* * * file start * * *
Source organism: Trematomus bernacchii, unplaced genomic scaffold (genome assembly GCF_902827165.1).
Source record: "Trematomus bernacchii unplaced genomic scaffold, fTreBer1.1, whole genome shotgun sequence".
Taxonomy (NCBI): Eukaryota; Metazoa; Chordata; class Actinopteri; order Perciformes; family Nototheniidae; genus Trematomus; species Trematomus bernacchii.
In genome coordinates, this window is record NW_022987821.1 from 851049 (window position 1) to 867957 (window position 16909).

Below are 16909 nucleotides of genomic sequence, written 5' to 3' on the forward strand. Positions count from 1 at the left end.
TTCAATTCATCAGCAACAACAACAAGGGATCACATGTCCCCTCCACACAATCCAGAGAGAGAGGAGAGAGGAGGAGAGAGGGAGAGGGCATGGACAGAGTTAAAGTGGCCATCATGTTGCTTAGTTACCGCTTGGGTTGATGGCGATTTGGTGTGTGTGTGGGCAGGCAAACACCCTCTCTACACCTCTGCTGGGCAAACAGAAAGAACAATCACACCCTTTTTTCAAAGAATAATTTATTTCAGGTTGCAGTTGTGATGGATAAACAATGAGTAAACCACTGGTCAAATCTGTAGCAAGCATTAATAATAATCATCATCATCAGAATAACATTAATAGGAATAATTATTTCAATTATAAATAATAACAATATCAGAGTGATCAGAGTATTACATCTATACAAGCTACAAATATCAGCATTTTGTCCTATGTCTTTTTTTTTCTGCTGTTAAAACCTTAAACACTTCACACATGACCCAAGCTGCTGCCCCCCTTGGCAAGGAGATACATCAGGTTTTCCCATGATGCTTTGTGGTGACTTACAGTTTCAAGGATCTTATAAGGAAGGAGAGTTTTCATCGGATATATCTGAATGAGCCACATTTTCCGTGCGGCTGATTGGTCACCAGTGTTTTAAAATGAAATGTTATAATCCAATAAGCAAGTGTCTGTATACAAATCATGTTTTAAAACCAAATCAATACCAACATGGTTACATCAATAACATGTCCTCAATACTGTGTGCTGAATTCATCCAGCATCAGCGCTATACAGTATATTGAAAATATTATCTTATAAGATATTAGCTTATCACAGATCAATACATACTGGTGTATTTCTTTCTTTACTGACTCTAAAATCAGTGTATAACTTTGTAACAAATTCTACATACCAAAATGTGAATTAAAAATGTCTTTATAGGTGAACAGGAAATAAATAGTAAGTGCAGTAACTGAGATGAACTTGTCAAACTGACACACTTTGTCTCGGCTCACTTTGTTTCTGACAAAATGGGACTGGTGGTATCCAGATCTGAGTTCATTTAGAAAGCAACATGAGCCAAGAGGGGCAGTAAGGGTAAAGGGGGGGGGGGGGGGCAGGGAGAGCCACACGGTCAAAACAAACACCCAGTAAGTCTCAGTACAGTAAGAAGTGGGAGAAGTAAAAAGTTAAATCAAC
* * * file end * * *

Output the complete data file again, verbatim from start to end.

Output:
Source organism: Trematomus bernacchii, unplaced genomic scaffold (genome assembly GCF_902827165.1).
Source record: "Trematomus bernacchii unplaced genomic scaffold, fTreBer1.1, whole genome shotgun sequence".
Taxonomy (NCBI): Eukaryota; Metazoa; Chordata; class Actinopteri; order Perciformes; family Nototheniidae; genus Trematomus; species Trematomus bernacchii.
In genome coordinates, this window is record NW_022987821.1 from 851049 (window position 1) to 867957 (window position 16909).

Below are 16909 nucleotides of genomic sequence, written 5' to 3' on the forward strand. Positions count from 1 at the left end.
TTCAATTCATCAGCAACAACAACAAGGGATCACATGTCCCCTCCACACAATCCAGAGAGAGAGGAGAGAGGAGGAGAGAGGGAGAGGGCATGGACAGAGTTAAAGTGGCCATCATGTTGCTTAGTTACCGCTTGGGTTGATGGCGATTTGGTGTGTGTGTGGGCAGGCAAACACCCTCTCTACACCTCTGCTGGGCAAACAGAAAGAACAATCACACCCTTTTTTCAAAGAATAATTTATTTCAGGTTGCAGTTGTGATGGATAAACAATGAGTAAACCACTGGTCAAATCTGTAGCAAGCATTAATAATAATCATCATCATCAGAATAACATTAATAGGAATAATTATTTCAATTATAAATAATAACAATATCAGAGTGATCAGAGTATTACATCTATACAAGCTACAAATATCAGCATTTTGTCCTATGTCTTTTTTTTTCTGCTGTTAAAACCTTAAACACTTCACACATGACCCAAGCTGCTGCCCCCCTTGGCAAGGAGATACATCAGGTTTTCCCATGATGCTTTGTGGTGACTTACAGTTTCAAGGATCTTATAAGGAAGGAGAGTTTTCATCGGATATATCTGAATGAGCCACATTTTCCGTGCGGCTGATTGGTCACCAGTGTTTTAAAATGAAATGTTATAATCCAATAAGCAAGTGTCTGTATACAAATCATGTTTTAAAACCAAATCAATACCAACATGGTTACATCAATAACATGTCCTCAATACTGTGTGCTGAATTCATCCAGCATCAGCGCTATACAGTATATTGAAAATATTATCTTATAAGATATTAGCTTATCACAGATCAATACATACTGGTGTATTTCTTTCTTTACTGACTCTAAAATCAGTGTATAACTTTGTAACAAATTCTACATACCAAAATGTGAATTAAAAATGTCTTTATAGGTGAACAGGAAATAAATAGTAAGTGCAGTAACTGAGATGAACTTGTCAAACTGACACACTTTGTCTCGGCTCACTTTGTTTCTGACAAAATGGGACTGGTGGTATCCAGATCTGAGTTCATTTAGAAAGCAACATGAGCCAAGAGGGGCAGTAAGGGTAAAGGGGGGGGGGGGGGGCAGGGAGAGCCACACGGTCAAAACAAACACCCAGTAAGTCTCAGTACAGTAAGAAGTGGGAGAAGTAAAAAGTTAAATCAAC